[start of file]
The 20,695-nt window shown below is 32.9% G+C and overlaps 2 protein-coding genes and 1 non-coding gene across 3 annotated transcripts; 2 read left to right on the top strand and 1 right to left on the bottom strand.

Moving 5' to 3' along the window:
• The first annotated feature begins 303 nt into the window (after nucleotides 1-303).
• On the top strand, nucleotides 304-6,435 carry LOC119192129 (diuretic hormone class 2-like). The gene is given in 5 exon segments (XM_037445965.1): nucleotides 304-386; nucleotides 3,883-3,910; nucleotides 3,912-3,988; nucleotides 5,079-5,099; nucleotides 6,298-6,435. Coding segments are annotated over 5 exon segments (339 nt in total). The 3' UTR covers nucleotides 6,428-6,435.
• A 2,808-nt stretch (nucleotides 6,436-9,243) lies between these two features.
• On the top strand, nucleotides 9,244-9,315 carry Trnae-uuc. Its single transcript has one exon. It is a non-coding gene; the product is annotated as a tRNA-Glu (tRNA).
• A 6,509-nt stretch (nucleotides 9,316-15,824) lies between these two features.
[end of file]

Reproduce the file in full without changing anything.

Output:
The 20,695-nt window shown below is 32.9% G+C and overlaps 2 protein-coding genes and 1 non-coding gene across 3 annotated transcripts; 2 read left to right on the top strand and 1 right to left on the bottom strand.

Moving 5' to 3' along the window:
• The first annotated feature begins 303 nt into the window (after nucleotides 1-303).
• On the top strand, nucleotides 304-6,435 carry LOC119192129 (diuretic hormone class 2-like). The gene is given in 5 exon segments (XM_037445965.1): nucleotides 304-386; nucleotides 3,883-3,910; nucleotides 3,912-3,988; nucleotides 5,079-5,099; nucleotides 6,298-6,435. Coding segments are annotated over 5 exon segments (339 nt in total). The 3' UTR covers nucleotides 6,428-6,435.
• A 2,808-nt stretch (nucleotides 6,436-9,243) lies between these two features.
• On the top strand, nucleotides 9,244-9,315 carry Trnae-uuc. Its single transcript has one exon. It is a non-coding gene; the product is annotated as a tRNA-Glu (tRNA).
• A 6,509-nt stretch (nucleotides 9,316-15,824) lies between these two features.